Monday, June 24, 2019

Watch Other GMs

One of the easiest ways to get better at being a GM is simply to play in a game - or watch games that are streamed - and pay attention to the GM and how they run their game. This is true for those of us with decades of experience, and it is true for those who have never run a game before. It can be used to learn how to run a specific system. It can be used for how to run specific scenarios. It can also be used for just general ideas for how to run. Today I want to talk about why some of the best advice you could ever find for GMing is going on all around you.

Everyone's Game Is Different
One of the truths about games you'll find when you play with a few different GMs is that everyone runs their games differently. Even the same GM can run two campaigns differently with a change in the players, but those differences are a bit more subtle. The big thing to take from this is that there is no wrong way to run a game, just so long as the people playing it are having fun.

No wrong way to run a game? Everyone runs their game different? That sounds like a lot of different things you can learn from watching other GMs now doesn't it?

What Do You Really Like About Those Games?
When watching other GMs do their thing, what is it that you really like about their games? Matt Mercer is famous for his NPCs. He does voices, mannerisms, and really sinks into every character. It helps that Matt is a professional actor, but you can still learn a lot abut how to make unique NPCs by watching Matt play.

Matt Coleville is really good at setting up interesting encounters and sessions designed to test and poke. Listening to his campaign diaries, you can see a lot about how he approaches things for his sessions and how he is going in with a plan - and will gladly tell you how it plays out.

Some GMs are really good at building combat encounters, running the NPC opposition, and really bringing the full fury of the 'bad guys' into play.

Other GMs are really good at giving their players crowning moments of awesome, and things seem to align beautifully to spotlight a character just as they do something cool.

Some GMs aren't great at anything, but they're good at everything and they can juggle between the various types of encounters and scenarios with expert dexterity.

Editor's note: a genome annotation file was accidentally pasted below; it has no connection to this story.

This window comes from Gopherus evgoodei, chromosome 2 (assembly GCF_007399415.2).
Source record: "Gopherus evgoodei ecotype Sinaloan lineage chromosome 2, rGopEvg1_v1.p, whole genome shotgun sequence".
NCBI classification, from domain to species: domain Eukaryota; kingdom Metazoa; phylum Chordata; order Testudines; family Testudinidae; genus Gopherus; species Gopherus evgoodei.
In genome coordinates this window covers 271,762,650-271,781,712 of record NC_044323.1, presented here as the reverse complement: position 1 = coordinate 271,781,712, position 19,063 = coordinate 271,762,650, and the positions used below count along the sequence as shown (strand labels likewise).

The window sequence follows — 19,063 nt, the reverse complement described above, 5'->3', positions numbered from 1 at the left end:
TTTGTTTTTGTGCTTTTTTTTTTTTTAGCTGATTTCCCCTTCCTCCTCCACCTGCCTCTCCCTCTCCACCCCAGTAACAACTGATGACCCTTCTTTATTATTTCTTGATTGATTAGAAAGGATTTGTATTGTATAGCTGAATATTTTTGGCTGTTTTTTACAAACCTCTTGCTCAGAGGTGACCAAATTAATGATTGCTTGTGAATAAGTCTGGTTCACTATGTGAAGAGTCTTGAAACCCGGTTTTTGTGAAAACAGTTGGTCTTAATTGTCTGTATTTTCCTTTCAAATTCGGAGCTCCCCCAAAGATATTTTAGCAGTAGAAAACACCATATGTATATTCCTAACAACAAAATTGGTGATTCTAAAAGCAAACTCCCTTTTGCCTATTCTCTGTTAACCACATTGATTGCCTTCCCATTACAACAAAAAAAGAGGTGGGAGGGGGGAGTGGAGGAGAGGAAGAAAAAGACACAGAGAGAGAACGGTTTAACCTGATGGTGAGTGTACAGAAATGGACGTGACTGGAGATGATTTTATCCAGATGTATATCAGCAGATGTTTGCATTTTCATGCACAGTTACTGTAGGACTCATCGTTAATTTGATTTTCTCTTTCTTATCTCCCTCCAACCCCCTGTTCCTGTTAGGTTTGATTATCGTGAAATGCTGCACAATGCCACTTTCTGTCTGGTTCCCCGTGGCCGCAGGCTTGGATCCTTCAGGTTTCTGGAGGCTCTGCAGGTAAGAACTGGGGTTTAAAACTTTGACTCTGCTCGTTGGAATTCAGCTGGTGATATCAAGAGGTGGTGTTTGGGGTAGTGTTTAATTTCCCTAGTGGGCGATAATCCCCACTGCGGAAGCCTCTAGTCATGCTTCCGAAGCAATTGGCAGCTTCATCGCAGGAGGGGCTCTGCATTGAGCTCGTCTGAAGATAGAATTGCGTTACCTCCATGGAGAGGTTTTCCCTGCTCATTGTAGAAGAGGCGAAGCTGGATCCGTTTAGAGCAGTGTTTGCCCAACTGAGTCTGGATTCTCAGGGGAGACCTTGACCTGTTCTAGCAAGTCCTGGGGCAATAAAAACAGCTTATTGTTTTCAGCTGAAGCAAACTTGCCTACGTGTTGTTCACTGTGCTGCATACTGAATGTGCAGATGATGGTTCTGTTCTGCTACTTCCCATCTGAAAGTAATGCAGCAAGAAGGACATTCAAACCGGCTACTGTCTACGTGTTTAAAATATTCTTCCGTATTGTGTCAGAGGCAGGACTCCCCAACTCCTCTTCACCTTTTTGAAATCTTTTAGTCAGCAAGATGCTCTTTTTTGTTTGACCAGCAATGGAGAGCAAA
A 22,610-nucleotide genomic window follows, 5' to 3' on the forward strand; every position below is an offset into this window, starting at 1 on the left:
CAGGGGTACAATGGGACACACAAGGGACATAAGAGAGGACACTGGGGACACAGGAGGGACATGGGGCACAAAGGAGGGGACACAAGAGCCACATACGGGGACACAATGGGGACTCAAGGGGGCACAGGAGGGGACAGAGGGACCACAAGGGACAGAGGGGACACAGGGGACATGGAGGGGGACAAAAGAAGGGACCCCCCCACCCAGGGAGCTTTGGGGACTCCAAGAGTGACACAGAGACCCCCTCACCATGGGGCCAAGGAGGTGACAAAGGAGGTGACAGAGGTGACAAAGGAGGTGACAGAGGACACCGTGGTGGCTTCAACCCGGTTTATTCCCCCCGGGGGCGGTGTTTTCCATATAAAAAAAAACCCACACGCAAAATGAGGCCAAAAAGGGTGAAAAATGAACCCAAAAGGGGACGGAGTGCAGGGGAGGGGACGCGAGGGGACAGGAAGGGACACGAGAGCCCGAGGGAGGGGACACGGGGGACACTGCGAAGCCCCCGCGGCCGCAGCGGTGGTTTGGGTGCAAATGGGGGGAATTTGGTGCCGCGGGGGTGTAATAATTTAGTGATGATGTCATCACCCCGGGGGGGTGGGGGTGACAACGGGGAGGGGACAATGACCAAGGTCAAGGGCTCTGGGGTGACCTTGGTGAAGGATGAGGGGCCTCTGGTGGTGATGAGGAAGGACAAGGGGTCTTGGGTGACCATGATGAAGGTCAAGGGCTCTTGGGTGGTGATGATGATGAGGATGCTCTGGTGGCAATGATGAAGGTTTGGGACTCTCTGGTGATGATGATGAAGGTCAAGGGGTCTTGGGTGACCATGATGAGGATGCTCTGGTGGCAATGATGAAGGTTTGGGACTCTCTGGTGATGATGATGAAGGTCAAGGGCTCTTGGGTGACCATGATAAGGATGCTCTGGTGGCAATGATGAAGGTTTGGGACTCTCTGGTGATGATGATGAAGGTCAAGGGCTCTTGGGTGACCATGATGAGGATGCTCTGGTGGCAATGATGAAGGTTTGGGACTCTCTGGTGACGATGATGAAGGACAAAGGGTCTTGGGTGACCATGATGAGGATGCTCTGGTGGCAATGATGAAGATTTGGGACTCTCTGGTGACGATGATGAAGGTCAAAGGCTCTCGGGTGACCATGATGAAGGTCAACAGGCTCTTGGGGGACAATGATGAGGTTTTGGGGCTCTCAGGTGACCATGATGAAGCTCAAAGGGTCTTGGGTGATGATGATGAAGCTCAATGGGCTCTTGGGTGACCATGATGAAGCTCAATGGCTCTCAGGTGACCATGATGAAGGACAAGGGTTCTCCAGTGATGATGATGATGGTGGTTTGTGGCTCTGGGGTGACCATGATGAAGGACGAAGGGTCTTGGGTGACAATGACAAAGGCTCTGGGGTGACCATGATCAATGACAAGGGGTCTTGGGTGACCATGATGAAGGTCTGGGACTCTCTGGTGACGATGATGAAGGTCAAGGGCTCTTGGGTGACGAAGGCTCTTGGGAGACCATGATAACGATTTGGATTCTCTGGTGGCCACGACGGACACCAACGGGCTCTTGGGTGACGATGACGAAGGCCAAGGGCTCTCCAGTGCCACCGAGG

Break Down How They Do It
Once you've identified what you really like about how a GM does something, try to figure out how they do it. If the GM is a friend of yours, or someone who runs a game you're in, you can just ask them. Trust me, if you go to your GM and go "Hey, I really like how you make all your NPCs unique. How do you do that? Got any tips?" they'll be very likely to jump into conversation with you about it. Everyone likes being appreciated, and this shows genuine appreciation in them as a GM and their game.

If the GM runs an online game like Critical Role or the Chain of Acheron, odds are they have all sorts of little snippets easily found online where they talk about their games and how they do things.

Remember It's Going to be Rough The First Few Times
Remember that it's going to be a bit rough the first few times you try to do this. You're doing new things, and trying new approaches. You aren't going to drop voices and mannerisms into your NPCs for the first time and be on par with Matt Mercer (he is a professional voice actor, remember?) so don't think you will. And your first attempts at making 'creative' encounters could have mixed results.

Learning something, is agreeing to suck at it for a bit.

Put It Into Action
And that's it. You identify the thing, figure out how it works, and put it into action in your own game. Give it a few attempts. Do you like it?  It's possible what you like in other people's games doesn't feel right in your own. Do your players like it?

That last question can be important. It is easy to think something isn't working as you're learning it and fumbling with it. From the outside it might be working just fine.

So give something new a chance. It might be just the thing your game needs to go to the next level.

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